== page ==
Attaching Events

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Attaching Events

Attaching Events

It is possible to attach all sorts of events, such as clicks, mouseovers, mouseouts, etc., to elements in the DOM. The simplest, standard cross-browser method for adding events is to assign an event handler property to a node. The syntax is shown below:

node.onevent = DoSomething;

However, there is a better way to go about this. In ClassFiles/lib.js, there is a cross-browser observeEvent() function shown below:

/*
	Function Name: observeEvent
	Arguments: target, eventName, observerFunction, useCapture
	Action: cross browser: attaches eventName to passed in target. observerFunction will be the event's callback function.
*/
function observeEvent(target, eventName, observerFunction, useCapture){
	if (target.addEventListener) {
		target.addEventListener(eventName, observerFunction, useCapture);
	} else if (target.attachEvent) {
		target.attachEvent("on" + eventName, observerFunction);
	}
}

The addEventListener() node method is part of the DOM specification. It is supported by most modern browsers, but not by older versions of Internet Explorer. In IE8 and earlier, you must use IE's proprietary attachEvent() method, which essentially works the same way. The only difference is that in IE, the attachEvent() method will repeatedly attach the same event to an event handler when called multiple times using the same parameters. Our observeEvent() function above attaches events to nodes in a cross-browser fashion. Throughout the course, you'll find this in the ClassFiles/lib.js library.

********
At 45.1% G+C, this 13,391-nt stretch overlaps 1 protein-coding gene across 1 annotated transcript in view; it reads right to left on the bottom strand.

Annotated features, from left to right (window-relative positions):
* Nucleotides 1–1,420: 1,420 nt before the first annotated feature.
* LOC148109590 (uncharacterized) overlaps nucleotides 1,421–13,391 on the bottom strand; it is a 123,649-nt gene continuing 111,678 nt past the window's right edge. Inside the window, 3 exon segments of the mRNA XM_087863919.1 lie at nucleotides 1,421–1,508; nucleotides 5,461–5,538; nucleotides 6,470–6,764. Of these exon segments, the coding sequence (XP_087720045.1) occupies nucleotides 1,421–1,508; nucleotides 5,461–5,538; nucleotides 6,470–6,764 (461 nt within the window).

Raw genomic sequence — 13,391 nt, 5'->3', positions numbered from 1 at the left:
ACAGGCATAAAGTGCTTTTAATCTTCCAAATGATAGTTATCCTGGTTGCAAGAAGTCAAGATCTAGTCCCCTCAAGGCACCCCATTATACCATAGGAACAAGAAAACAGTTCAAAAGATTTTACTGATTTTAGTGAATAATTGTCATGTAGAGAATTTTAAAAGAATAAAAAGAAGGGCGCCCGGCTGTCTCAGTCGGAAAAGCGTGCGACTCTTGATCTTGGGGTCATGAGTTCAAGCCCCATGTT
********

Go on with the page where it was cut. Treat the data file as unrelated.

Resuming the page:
Don't worry about the useCapture argument just yet. We'll explain it soon.

This observeEvent() function has a big advantage over the node.onevent style: it allows for multiple callback functions to be attached to a single event. The following example illustrates this.

Code Sample:

HTMLDOM/Demos/Events.html
---- C O D E   O M I T T E D ----

<script type="text/javascript" src="../../lib.js"></script>
<script type="text/javascript">
function setEvents1() {
	var trigger = document.getElementById("trigger");
	trigger.onclick=sayHi;
	trigger.onclick=sayBye;
}
	
function setEvents2() {
	var trigger = document.getElementById("trigger");
	observeEvent(trigger,"click",sayHi);
	observeEvent(trigger,"click",sayBye);
}

function sayHi() {
	alert("Hi!");
}

function sayBye() {
	alert("Bye!");
}

observeEvent(window,"load",function() {
	observeEvent(button1,"click",setEvents1);
	observeEvent(button2,"click",setEvents2);
});
</script>
---- C O D E   O M I T T E D ----

When the page loads, the "trigger" button has no events attached to it.

  1. Click on the button that reads "Attach events using node.onevent syntax," which runs the setEvents1() function. Then click on the "trigger" button. A single "Bye" alert pops up. This is because the call to sayHi() was replaced by the call to sayBye().
  2. Refresh the page and then click on the button that reads "Attach events using observeEvent() function," which runs the setEvents2() function. Now click on the "trigger" button again. Both the "Hi" and "Bye" alerts pop up. The order in which they pop up may depend on which browser you are using.

Being able to have multiple callback functions associated with a single object event can be useful. As an example, you might have a calculation() function that is triggered when a button is clicked. You may later want to make that same action (the click of the button) cause another part of the page to be updated. As these are two separate tasks, you would separate them into different functions, both of which can be tied to the same event.

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